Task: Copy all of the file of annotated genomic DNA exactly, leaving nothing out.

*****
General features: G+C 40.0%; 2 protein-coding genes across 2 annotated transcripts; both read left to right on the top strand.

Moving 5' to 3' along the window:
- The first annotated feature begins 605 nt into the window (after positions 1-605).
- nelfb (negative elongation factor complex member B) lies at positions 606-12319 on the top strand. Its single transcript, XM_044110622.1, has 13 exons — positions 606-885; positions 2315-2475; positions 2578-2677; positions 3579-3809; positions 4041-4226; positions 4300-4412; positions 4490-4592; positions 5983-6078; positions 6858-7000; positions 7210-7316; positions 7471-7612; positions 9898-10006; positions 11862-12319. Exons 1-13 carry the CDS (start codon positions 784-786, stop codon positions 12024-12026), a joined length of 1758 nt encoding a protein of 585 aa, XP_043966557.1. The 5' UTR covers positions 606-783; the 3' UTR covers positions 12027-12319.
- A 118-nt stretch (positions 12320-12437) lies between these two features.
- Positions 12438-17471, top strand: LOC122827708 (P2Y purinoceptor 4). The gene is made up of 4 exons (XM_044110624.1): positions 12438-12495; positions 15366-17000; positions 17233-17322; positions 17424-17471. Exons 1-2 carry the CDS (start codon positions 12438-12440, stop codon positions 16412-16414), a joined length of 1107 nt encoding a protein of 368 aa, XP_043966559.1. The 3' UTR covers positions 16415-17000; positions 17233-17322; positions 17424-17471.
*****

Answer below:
General features: G+C 40.0%; 2 protein-coding genes across 2 annotated transcripts; both read left to right on the top strand.

Moving 5' to 3' along the window:
- The first annotated feature begins 605 nt into the window (after positions 1-605).
- nelfb (negative elongation factor complex member B) lies at positions 606-12319 on the top strand. Its single transcript, XM_044110622.1, has 13 exons — positions 606-885; positions 2315-2475; positions 2578-2677; positions 3579-3809; positions 4041-4226; positions 4300-4412; positions 4490-4592; positions 5983-6078; positions 6858-7000; positions 7210-7316; positions 7471-7612; positions 9898-10006; positions 11862-12319. Exons 1-13 carry the CDS (start codon positions 784-786, stop codon positions 12024-12026), a joined length of 1758 nt encoding a protein of 585 aa, XP_043966557.1. The 5' UTR covers positions 606-783; the 3' UTR covers positions 12027-12319.
- A 118-nt stretch (positions 12320-12437) lies between these two features.
- Positions 12438-17471, top strand: LOC122827708 (P2Y purinoceptor 4). The gene is made up of 4 exons (XM_044110624.1): positions 12438-12495; positions 15366-17000; positions 17233-17322; positions 17424-17471. Exons 1-2 carry the CDS (start codon positions 12438-12440, stop codon positions 16412-16414), a joined length of 1107 nt encoding a protein of 368 aa, XP_043966559.1. The 3' UTR covers positions 16415-17000; positions 17233-17322; positions 17424-17471.